Saturday, February 16, 2008
Last week, I attended the New York Gift & Home Furnishings show at Jacob Javits center in Manhattan. I did not see many new items in home decor, but, I was able to find a new line and a new product I never tried before- Spring & Summer Handbags and I located a new supplier for fashion jewelery line as I was walking through the streets of Manhattan.
What I did see at the Javits show were many beautiful bedding and linen lines. They were gorgeous, but, also so extraordinarily expense--at wholesale. I had to double-take the price tags a couple of times. Therefore, my search continues to find affordable bedding to add to my suppliers. I love Taylor Linens. The sentimental embroidery shams and pillows are my favorites.
Quality is very important to me, but, so is an affordable price. When I select an item, I have to love the it, whether I carry it in the online store, recommend it for a design client or buy it for myself. I am always looking at a product for its value---something that is practical, functional and feels like a luxury when used or when wearing it. Because the bottom line is not, how much you spend, but, how you feel in it or how you feel when you have the item in your home. That includes how you feel in a room or in your own home--do you feel like, "A-a-h, I've arrived to my sanctuary", or my palace, or my safe-haven, or my nest. If not, you need to re-work that room. And remember, one room at a time, or you will lose sleep over it! It's a pleasant journey we're going for, folks!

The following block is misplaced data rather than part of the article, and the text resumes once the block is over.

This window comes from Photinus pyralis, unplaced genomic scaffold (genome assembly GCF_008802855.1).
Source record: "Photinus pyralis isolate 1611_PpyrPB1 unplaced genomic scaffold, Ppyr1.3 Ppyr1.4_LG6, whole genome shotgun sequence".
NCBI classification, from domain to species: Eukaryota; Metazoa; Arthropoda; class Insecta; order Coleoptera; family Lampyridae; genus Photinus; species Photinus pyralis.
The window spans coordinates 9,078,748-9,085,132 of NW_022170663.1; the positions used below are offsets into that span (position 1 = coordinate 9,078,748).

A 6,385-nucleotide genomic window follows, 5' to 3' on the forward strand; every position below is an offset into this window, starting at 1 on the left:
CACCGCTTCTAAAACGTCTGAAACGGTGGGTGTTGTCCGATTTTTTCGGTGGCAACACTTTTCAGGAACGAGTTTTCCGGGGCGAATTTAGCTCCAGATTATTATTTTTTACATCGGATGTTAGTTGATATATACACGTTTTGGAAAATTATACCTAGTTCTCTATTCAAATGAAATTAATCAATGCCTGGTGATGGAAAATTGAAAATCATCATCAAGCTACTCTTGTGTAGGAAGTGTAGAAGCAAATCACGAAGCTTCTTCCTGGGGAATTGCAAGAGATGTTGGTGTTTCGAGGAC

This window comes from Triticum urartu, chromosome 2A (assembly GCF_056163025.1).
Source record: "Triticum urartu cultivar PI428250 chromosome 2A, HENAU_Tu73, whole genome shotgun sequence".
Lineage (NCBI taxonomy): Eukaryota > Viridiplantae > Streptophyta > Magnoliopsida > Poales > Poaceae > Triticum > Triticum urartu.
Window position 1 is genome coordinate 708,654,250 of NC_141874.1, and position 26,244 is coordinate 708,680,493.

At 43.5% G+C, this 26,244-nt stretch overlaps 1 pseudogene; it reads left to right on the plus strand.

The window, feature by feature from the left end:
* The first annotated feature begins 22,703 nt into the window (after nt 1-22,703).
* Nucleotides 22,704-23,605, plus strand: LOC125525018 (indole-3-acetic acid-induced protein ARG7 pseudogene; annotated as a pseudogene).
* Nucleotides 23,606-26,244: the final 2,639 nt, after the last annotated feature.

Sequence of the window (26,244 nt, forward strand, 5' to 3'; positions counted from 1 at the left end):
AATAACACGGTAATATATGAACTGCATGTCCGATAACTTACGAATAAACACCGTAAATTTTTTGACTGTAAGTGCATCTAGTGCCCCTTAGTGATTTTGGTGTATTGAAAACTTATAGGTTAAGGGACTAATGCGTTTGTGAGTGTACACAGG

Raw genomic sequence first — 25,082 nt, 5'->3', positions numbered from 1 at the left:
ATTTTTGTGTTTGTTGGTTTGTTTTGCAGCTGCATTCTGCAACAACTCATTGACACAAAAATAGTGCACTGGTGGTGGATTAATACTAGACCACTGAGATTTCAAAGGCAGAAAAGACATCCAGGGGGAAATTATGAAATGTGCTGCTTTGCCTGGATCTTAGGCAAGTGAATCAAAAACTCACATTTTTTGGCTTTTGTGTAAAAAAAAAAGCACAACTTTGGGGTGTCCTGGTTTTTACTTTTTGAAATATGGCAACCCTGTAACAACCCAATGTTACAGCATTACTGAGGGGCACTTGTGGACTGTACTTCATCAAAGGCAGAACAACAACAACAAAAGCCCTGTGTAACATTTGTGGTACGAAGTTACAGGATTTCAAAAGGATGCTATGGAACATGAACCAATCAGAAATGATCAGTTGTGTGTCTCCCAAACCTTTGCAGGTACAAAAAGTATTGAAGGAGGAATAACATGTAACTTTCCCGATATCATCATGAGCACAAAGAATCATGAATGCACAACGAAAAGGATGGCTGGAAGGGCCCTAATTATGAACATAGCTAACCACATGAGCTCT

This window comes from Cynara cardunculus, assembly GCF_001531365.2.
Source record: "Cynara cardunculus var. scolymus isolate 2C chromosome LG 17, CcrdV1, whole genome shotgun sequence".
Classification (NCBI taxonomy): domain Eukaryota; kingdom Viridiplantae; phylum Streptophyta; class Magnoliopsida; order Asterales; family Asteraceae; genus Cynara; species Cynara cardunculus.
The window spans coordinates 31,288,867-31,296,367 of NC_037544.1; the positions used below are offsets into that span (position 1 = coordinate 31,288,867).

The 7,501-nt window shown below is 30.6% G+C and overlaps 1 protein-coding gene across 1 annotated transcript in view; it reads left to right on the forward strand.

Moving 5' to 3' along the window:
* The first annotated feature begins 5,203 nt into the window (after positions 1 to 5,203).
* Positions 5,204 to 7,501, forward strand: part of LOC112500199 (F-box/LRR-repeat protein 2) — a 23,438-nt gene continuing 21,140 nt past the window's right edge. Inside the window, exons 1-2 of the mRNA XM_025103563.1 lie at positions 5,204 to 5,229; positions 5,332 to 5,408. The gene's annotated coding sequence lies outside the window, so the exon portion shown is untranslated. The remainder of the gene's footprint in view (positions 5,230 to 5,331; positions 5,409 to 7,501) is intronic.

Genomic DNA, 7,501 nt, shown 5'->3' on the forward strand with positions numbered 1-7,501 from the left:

Yesterday, I began space planning for a very small kitchen for a client of mine. Planning is very important for -everything--- but, especially small kitchens--space is a premium.
Before you get seduced by the features of a kitchen--granite countertops, six-range gas stove, the latest in ventilation hoods, ceramic tiles or plank flooring--and there is so much out there--you need to think about it's functionality.
Make a list of daily activities in your kitchen for a week and what you put away. What do you do in the kitchen? What do other family members do in the kitchen? Did you have to go to another room to get something? When you have company over, do they get in the way when you are doing the final preparations of the meal? Is your linen drawer stuffed to the max? Can you find your favorite knife, where is the strainer?
We use our kitchens daily and thinking you will cover all that you know by memory alone is a mistake waiting to happen. You will then live with the 'mistake' until you can afford to do another makeover or sell the house.
Also, remember the future re-sale value of your home. Will future prospects tolerate placement of the range at the kitchen window or are they expecting the sink at that location? Where do you keep the broom, vacuum cleaner, paper goods supplies, etc? How big should your pantry be or how efficient in planning to utilize the space by investing in the latest inserts available in the market today?
Well, I have to get back to the drafting table and complete the kitchen cabinets elevation view-Suzy